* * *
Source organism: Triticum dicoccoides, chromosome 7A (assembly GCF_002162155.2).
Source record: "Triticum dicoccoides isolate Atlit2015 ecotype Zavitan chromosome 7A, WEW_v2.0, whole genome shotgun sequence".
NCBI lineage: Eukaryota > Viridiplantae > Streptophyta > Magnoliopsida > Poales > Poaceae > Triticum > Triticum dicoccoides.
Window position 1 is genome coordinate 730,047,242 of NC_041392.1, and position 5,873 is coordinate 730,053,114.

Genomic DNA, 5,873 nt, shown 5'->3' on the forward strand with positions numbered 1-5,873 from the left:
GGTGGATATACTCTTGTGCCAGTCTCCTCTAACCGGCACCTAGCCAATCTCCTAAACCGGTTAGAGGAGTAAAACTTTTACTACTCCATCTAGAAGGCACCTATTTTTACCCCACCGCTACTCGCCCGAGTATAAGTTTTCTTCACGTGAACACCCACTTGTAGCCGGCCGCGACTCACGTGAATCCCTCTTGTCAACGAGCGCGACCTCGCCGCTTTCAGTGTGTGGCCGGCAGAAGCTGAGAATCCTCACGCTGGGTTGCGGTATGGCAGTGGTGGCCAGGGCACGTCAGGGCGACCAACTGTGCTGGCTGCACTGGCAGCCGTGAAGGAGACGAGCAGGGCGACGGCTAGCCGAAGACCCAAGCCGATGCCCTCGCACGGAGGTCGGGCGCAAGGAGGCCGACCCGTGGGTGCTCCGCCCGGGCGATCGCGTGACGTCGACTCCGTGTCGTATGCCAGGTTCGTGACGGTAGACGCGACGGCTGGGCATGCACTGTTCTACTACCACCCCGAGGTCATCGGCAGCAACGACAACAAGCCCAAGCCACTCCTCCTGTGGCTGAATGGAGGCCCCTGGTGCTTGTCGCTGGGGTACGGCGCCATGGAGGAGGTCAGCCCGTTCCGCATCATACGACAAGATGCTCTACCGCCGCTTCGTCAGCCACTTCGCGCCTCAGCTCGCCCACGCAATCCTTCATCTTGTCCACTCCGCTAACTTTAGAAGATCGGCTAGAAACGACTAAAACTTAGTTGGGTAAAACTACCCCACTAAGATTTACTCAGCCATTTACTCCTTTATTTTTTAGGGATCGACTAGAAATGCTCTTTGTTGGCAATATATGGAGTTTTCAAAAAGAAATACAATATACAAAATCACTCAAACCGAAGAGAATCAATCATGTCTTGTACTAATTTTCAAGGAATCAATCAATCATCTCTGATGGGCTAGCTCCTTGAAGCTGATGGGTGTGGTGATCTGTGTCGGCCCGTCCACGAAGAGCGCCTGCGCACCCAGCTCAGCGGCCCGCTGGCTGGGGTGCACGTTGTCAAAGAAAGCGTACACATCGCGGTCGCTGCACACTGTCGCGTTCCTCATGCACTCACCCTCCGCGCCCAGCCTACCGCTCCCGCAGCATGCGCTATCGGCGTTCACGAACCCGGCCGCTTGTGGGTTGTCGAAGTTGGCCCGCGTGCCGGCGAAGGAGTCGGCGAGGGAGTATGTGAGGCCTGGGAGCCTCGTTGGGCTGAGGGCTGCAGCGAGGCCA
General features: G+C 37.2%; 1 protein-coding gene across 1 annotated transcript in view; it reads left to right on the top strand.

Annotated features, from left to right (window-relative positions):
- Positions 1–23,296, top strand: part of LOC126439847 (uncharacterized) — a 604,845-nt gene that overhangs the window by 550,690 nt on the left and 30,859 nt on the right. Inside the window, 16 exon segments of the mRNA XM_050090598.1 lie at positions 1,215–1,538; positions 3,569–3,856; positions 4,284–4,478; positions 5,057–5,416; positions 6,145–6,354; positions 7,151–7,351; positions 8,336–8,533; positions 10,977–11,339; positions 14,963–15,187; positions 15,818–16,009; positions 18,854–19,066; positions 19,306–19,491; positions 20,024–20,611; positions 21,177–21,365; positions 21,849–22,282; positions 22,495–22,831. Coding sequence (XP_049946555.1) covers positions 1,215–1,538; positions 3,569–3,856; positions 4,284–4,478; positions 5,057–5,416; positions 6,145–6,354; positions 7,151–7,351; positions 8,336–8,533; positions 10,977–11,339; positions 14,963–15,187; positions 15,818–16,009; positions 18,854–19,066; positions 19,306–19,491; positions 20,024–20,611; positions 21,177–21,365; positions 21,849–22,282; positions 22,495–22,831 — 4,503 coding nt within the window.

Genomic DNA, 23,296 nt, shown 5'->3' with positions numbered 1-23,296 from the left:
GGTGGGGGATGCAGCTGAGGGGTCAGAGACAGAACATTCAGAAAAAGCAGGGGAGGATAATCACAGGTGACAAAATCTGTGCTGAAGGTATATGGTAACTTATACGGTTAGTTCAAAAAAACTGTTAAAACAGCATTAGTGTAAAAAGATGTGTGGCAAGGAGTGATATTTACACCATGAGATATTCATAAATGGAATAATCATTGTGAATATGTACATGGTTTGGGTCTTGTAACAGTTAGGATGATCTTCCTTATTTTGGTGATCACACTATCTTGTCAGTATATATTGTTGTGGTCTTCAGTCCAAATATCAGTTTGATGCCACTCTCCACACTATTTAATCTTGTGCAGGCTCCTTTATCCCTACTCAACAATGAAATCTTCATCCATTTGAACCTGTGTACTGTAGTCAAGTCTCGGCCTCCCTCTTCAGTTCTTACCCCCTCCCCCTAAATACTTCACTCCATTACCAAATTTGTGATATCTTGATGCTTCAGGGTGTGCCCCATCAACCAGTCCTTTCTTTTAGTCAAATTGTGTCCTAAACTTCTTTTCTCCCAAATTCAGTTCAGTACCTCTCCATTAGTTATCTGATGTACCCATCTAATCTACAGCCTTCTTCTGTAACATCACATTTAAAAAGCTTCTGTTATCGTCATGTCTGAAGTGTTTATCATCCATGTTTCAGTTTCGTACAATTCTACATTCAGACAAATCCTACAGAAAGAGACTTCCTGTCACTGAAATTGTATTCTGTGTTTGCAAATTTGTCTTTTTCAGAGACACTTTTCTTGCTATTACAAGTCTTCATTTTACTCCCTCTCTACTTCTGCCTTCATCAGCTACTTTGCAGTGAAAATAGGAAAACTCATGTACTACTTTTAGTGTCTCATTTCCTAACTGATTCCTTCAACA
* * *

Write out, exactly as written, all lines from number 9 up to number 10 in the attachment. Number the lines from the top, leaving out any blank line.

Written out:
- Positions 1–23,296, top strand: part of LOC126439847 (uncharacterized) — a 604,845-nt gene that overhangs the window by 550,690 nt on the left and 30,859 nt on the right. Inside the window, 16 exon segments of the mRNA XM_050090598.1 lie at positions 1,215–1,538; positions 3,569–3,856; positions 4,284–4,478; positions 5,057–5,416; positions 6,145–6,354; positions 7,151–7,351; positions 8,336–8,533; positions 10,977–11,339; positions 14,963–15,187; positions 15,818–16,009; positions 18,854–19,066; positions 19,306–19,491; positions 20,024–20,611; positions 21,177–21,365; positions 21,849–22,282; positions 22,495–22,831. Coding sequence (XP_049946555.1) covers positions 1,215–1,538; positions 3,569–3,856; positions 4,284–4,478; positions 5,057–5,416; positions 6,145–6,354; positions 7,151–7,351; positions 8,336–8,533; positions 10,977–11,339; positions 14,963–15,187; positions 15,818–16,009; positions 18,854–19,066; positions 19,306–19,491; positions 20,024–20,611; positions 21,177–21,365; positions 21,849–22,282; positions 22,495–22,831 — 4,503 coding nt within the window.

Genomic DNA, 23,296 nt, shown 5'->3' with positions numbered 1-23,296 from the left: